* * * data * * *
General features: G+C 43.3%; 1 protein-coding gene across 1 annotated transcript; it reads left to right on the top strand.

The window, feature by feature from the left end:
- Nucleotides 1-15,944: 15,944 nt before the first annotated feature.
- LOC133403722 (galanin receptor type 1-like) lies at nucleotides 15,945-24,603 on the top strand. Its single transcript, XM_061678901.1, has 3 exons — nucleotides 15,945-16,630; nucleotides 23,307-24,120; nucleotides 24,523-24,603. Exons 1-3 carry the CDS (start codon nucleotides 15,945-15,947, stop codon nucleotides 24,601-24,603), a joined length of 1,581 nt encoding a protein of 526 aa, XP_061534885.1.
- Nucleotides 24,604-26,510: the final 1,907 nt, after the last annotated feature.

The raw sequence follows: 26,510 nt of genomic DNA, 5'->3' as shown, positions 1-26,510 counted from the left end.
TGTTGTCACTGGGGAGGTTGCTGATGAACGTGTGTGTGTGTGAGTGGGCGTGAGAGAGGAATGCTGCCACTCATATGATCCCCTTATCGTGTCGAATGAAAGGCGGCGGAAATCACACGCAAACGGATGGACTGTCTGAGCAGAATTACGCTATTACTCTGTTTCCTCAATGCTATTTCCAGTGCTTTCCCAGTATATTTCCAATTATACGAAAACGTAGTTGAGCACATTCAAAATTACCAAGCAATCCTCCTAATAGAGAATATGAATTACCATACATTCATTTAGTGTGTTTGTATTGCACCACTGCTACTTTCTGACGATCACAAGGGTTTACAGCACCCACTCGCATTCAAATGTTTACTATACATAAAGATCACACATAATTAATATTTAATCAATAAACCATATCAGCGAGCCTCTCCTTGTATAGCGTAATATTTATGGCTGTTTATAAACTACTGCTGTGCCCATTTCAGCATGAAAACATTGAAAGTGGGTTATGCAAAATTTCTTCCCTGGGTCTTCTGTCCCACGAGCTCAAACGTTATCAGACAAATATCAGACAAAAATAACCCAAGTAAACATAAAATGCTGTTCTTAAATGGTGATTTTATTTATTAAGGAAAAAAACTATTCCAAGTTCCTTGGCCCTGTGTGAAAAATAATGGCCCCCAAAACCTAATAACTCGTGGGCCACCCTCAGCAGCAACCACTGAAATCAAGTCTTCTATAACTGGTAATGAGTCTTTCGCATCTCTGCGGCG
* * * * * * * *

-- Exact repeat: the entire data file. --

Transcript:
General features: G+C 43.3%; 1 protein-coding gene across 1 annotated transcript; it reads left to right on the top strand.

The window, feature by feature from the left end:
- Nucleotides 1-15,944: 15,944 nt before the first annotated feature.
- LOC133403722 (galanin receptor type 1-like) lies at nucleotides 15,945-24,603 on the top strand. Its single transcript, XM_061678901.1, has 3 exons — nucleotides 15,945-16,630; nucleotides 23,307-24,120; nucleotides 24,523-24,603. Exons 1-3 carry the CDS (start codon nucleotides 15,945-15,947, stop codon nucleotides 24,601-24,603), a joined length of 1,581 nt encoding a protein of 526 aa, XP_061534885.1.
- Nucleotides 24,604-26,510: the final 1,907 nt, after the last annotated feature.

The raw sequence follows: 26,510 nt of genomic DNA, 5'->3' as shown, positions 1-26,510 counted from the left end.
TGTTGTCACTGGGGAGGTTGCTGATGAACGTGTGTGTGTGTGAGTGGGCGTGAGAGAGGAATGCTGCCACTCATATGATCCCCTTATCGTGTCGAATGAAAGGCGGCGGAAATCACACGCAAACGGATGGACTGTCTGAGCAGAATTACGCTATTACTCTGTTTCCTCAATGCTATTTCCAGTGCTTTCCCAGTATATTTCCAATTATACGAAAACGTAGTTGAGCACATTCAAAATTACCAAGCAATCCTCCTAATAGAGAATATGAATTACCATACATTCATTTAGTGTGTTTGTATTGCACCACTGCTACTTTCTGACGATCACAAGGGTTTACAGCACCCACTCGCATTCAAATGTTTACTATACATAAAGATCACACATAATTAATATTTAATCAATAAACCATATCAGCGAGCCTCTCCTTGTATAGCGTAATATTTATGGCTGTTTATAAACTACTGCTGTGCCCATTTCAGCATGAAAACATTGAAAGTGGGTTATGCAAAATTTCTTCCCTGGGTCTTCTGTCCCACGAGCTCAAACGTTATCAGACAAATATCAGACAAAAATAACCCAAGTAAACATAAAATGCTGTTCTTAAATGGTGATTTTATTTATTAAGGAAAAAAACTATTCCAAGTTCCTTGGCCCTGTGTGAAAAATAATGGCCCCCAAAACCTAATAACTCGTGGGCCACCCTCAGCAGCAACCACTGAAATCAAGTCTTCTATAACTGGTAATGAGTCTTTCGCATCTCTGCGGCG